Stephan Salisbury: Life in the American Slaughterhouse

6:30 am in Uncategorized by Tom Engelhardt

This article originally appeared at TomDispatch.com. To receive TomDispatch in your inbox three times a week, click here.

A glock and 9mm bullet.

A Glock (Photo: SmarterIam / Flickr)

Is America an increasingly violent society?  Statistics seemingly tell us no.  From 2001 to 2010, according to the U.S. Bureau of Justice Statistics, violent crime victimizations actually dropped 34%.

While this decrease is part of a longer-term trend (and there’s still startling amounts of carnage in this country), it begs the question of whether the United States is really less violent than previously and, if so, where all that excess violence went.

It’s notable that, since 2001, the U.S. has been exporting and facilitating violence of all sorts all over the globe.  Some of this violence is thoroughly sanctioned and some isn’t.  In Iraq, members of the U.S. military committed violent acts against untold numbers of Iraqis, including military personnel who served Saddam Hussein’s regime, as well as insurgents, and civilians.  (The U.S. invasion itself touched off Iraqi-on-Iraqi violence that killed tens of thousands or hundreds of thousands and continues to this day.)  Though the numbers may not be comparable, much the same story could be told about Afghanistan, not to speak of Pakistan, Yemen, and Somalia.  Americans have also killed African pirates on the high seas and, just days ago, an Indian fisherman on a boat in the Persian Gulf.

Recently, U.S. Drug Enforcement Administration agents have been killing suspected drug smugglers in Honduras.  U.S. arms have been sent to Middle Eastern autocrats visiting violence on their own people and the U.S. military has trained African troops to more effectively kill African insurgents.  American weapons have flooded Mexico and supercharged drug violence there.  A war in Libya, involving the U.S. military, led to Tuareg fighters looting Libyan weapons stockpiles and committing acts of violence across the border in Mali (which was plunged into further violence due to a military coup by an American-trained officer).  Today, America’s commander-in-chief regularly selects individuals in a number of countries to be placed on a “kill list,” targeted, and assassinated.  And so it goes.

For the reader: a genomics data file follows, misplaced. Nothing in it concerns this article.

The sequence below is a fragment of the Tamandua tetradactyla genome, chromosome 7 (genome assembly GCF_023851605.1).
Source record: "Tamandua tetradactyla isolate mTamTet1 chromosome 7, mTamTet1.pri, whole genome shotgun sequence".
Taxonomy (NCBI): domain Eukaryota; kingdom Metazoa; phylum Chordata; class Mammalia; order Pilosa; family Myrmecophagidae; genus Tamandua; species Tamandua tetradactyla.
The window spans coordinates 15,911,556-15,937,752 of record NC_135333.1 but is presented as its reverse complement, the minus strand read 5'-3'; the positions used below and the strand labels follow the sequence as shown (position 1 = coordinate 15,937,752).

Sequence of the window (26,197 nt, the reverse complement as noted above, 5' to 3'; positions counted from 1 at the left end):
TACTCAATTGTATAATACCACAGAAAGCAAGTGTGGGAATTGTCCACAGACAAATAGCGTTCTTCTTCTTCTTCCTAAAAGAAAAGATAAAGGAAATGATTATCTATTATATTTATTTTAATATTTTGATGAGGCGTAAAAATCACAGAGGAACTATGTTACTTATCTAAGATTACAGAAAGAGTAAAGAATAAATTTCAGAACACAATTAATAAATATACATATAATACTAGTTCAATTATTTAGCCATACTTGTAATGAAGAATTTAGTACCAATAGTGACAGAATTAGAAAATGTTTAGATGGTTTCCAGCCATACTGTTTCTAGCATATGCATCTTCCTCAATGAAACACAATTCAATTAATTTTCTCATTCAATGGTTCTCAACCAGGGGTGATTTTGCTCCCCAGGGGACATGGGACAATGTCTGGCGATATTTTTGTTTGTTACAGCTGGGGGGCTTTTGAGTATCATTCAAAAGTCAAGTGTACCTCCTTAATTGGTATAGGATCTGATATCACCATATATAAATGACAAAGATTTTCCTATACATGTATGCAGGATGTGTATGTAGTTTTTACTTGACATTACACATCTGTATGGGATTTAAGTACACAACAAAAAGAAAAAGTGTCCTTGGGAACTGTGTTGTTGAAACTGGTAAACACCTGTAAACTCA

Exporting violence is not, of course, simply a post-9/11 phenomenon.  It’s been an American tradition, from the halls of Montezuma to the shores of Tripoli, from Haiti to Hiroshima.  When the U.S. exported war to Southeast Asia, it eventually engulfed Vietnam, Cambodia, and Laos in utter carnage.  One way civilians there were frequently killed resulted from what historian David Hunt has trenchantly called “the sin of running.”  A Vietnamese villager frightened by the roar of a helicopter or a door-gunner pointing an M-60 machine gun at her would bolt in fear or a young military-age man would take flight when armed American teenagers, who might detain, beat, or kill him, approached.  As Vietnam veterans would later tell me, “running” branded Vietnamese as guilty, and so as enemies, in the minds of many U.S. troops and led to startling numbers of noncombatants being gunned down.

Today, TomDispatch regular Stephan Salisbury examines police violence in America, which may, hardly noticed, be on the rise.  In poor neighborhoods, in particular, the “sin of running,” it appears, is alive and well.  For the last decade, we’ve barely noticed as the U.S. spread violence globally.  At home, we generally take note of only a few of the most egregious or spectacular cases of violence.  Luckily, Salisbury has delved deeper and offers a window onto the less-reported version of American violence that most of us fail to see.  (To catch Timothy MacBain’s latest Tomcast audio interview in which Salisbury discusses the lack of good numbers on police shootings and why they are so poorly covered, click here or download it to your iPod here.) Nick Turse

Police Shootings Echo Nationwide 
Aurora Gets the Attention, But Guns Are Going Off Everywhere 
By Stephan Salisbury

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